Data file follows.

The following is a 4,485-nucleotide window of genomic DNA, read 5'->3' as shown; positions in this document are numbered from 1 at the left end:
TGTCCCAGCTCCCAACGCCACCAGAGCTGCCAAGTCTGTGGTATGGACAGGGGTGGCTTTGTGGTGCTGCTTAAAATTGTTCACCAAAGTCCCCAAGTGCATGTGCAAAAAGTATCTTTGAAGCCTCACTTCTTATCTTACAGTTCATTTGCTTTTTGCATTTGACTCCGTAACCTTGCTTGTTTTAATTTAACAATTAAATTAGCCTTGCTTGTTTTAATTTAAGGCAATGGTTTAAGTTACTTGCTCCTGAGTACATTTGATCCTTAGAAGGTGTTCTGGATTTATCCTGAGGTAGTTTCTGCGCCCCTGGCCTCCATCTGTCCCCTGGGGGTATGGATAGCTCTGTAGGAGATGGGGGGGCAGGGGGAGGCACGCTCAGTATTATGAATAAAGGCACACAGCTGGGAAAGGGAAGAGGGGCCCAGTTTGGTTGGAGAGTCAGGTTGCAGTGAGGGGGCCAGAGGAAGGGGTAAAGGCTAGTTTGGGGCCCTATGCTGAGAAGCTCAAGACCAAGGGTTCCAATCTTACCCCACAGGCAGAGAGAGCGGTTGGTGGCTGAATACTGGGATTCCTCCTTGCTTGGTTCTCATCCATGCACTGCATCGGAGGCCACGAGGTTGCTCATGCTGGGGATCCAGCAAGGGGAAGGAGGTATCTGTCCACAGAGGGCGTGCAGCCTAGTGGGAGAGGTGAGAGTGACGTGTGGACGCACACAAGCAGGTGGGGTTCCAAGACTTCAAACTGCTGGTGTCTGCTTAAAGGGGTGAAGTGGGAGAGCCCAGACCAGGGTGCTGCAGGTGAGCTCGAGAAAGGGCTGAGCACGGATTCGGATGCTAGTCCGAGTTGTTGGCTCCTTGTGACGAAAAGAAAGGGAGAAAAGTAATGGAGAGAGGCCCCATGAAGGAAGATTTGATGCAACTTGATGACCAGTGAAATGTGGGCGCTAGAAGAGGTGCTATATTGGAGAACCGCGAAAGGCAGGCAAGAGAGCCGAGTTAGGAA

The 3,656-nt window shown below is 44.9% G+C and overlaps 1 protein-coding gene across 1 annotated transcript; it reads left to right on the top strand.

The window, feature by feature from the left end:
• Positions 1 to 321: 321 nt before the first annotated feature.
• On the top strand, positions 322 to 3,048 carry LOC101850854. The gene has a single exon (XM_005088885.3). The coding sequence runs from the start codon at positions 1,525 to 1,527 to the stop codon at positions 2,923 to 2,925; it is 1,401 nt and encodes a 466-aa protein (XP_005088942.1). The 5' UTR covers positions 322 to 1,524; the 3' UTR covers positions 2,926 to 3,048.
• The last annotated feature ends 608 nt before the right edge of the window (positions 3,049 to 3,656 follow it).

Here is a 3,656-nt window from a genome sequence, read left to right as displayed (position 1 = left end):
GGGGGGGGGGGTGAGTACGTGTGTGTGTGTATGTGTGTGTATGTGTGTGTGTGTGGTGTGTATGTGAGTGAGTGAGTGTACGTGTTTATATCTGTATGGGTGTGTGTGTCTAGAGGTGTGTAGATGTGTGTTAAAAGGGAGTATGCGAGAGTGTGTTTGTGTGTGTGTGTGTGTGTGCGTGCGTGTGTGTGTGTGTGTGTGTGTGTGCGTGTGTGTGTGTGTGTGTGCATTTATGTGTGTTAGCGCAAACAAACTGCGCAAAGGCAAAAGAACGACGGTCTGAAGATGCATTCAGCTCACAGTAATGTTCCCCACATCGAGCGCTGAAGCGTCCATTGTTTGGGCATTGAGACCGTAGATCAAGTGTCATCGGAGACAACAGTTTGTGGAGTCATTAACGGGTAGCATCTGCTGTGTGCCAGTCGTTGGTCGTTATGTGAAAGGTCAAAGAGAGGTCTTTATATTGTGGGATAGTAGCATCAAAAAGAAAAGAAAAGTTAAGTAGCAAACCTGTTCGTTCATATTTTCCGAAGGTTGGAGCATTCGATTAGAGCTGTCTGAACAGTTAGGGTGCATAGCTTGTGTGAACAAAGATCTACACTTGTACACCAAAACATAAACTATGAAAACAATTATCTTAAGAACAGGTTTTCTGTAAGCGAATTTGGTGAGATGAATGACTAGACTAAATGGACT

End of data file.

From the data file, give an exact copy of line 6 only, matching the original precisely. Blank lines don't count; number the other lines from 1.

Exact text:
• On the top strand, positions 322 to 3,048 carry LOC101850854. The gene has a single exon (XM_005088885.3). The coding sequence runs from the start codon at positions 1,525 to 1,527 to the stop codon at positions 2,923 to 2,925; it is 1,401 nt and encodes a 466-aa protein (XP_005088942.1). The 5' UTR covers positions 322 to 1,524; the 3' UTR covers positions 2,926 to 3,048.